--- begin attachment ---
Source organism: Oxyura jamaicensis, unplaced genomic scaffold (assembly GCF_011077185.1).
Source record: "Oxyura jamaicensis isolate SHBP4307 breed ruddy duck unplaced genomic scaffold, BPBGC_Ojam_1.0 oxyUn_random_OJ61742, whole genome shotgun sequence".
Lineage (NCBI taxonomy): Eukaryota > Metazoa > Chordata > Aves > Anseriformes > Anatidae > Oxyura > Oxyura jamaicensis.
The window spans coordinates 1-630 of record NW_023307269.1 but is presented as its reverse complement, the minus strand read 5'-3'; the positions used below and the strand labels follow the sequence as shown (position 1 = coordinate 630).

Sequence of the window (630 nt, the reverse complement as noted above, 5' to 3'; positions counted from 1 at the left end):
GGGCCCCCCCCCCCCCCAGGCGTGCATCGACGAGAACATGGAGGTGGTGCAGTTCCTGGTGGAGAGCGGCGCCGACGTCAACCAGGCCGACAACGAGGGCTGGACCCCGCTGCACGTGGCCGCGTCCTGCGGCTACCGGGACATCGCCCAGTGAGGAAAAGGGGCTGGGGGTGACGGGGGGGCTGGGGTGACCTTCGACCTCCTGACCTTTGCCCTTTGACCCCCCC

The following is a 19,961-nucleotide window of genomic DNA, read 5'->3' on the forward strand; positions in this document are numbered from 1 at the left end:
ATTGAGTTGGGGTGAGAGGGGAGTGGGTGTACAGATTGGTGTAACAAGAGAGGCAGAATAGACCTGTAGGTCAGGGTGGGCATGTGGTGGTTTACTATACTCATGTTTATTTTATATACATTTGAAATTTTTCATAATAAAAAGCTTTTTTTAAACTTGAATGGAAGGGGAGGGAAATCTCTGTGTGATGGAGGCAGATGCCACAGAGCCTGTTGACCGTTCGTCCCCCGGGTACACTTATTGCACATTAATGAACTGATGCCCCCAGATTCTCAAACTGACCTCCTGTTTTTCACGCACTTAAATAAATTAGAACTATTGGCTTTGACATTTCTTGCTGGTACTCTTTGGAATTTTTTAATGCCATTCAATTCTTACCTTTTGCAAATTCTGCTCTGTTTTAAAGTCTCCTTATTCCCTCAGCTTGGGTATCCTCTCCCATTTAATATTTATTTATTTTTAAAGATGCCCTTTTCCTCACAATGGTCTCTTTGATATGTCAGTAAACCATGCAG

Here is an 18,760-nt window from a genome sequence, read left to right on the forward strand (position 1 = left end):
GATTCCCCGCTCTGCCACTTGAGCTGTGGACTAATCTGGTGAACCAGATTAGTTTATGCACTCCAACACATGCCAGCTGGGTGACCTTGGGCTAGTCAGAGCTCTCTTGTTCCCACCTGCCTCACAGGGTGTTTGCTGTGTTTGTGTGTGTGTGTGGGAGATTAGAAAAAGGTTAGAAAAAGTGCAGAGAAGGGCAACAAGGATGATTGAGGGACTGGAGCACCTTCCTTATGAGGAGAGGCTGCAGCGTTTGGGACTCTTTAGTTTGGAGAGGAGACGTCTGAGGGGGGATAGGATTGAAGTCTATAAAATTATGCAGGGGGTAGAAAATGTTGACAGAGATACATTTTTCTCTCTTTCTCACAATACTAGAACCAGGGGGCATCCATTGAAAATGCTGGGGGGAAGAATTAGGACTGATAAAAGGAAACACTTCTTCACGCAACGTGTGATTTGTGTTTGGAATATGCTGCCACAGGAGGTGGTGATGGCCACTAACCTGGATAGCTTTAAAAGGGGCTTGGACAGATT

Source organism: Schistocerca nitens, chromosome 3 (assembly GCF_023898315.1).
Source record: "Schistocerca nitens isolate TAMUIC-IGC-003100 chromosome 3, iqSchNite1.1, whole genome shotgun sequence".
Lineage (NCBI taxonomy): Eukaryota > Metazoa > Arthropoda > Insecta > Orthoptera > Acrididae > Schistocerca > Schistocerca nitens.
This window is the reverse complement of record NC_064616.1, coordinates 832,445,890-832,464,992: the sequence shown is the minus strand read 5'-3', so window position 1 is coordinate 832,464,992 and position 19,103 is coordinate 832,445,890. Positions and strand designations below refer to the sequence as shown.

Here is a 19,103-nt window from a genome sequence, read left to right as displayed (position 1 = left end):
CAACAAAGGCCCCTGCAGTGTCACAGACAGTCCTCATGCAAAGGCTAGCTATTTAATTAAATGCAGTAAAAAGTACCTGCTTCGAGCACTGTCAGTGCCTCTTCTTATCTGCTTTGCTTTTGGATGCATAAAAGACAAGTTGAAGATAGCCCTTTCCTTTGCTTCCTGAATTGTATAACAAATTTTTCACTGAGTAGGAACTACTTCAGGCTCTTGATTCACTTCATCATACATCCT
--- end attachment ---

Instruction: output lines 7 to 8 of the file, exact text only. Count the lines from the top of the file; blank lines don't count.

The following is a 19,961-nucleotide window of genomic DNA, read 5'->3' on the forward strand; positions in this document are numbered from 1 at the left end:
ATTGAGTTGGGGTGAGAGGGGAGTGGGTGTACAGATTGGTGTAACAAGAGAGGCAGAATAGACCTGTAGGTCAGGGTGGGCATGTGGTGGTTTACTATACTCATGTTTATTTTATATACATTTGAAATTTTTCATAATAAAAAGCTTTTTTTAAACTTGAATGGAAGGGGAGGGAAATCTCTGTGTGATGGAGGCAGATGCCACAGAGCCTGTTGACCGTTCGTCCCCCGGGTACACTTATTGCACATTAATGAACTGATGCCCCCAGATTCTCAAACTGACCTCCTGTTTTTCACGCACTTAAATAAATTAGAACTATTGGCTTTGACATTTCTTGCTGGTACTCTTTGGAATTTTTTAATGCCATTCAATTCTTACCTTTTGCAAATTCTGCTCTGTTTTAAAGTCTCCTTATTCCCTCAGCTTGGGTATCCTCTCCCATTTAATATTTATTTATTTTTAAAGATGCCCTTTTCCTCACAATGGTCTCTTTGATATGTCAGTAAACCATGCAG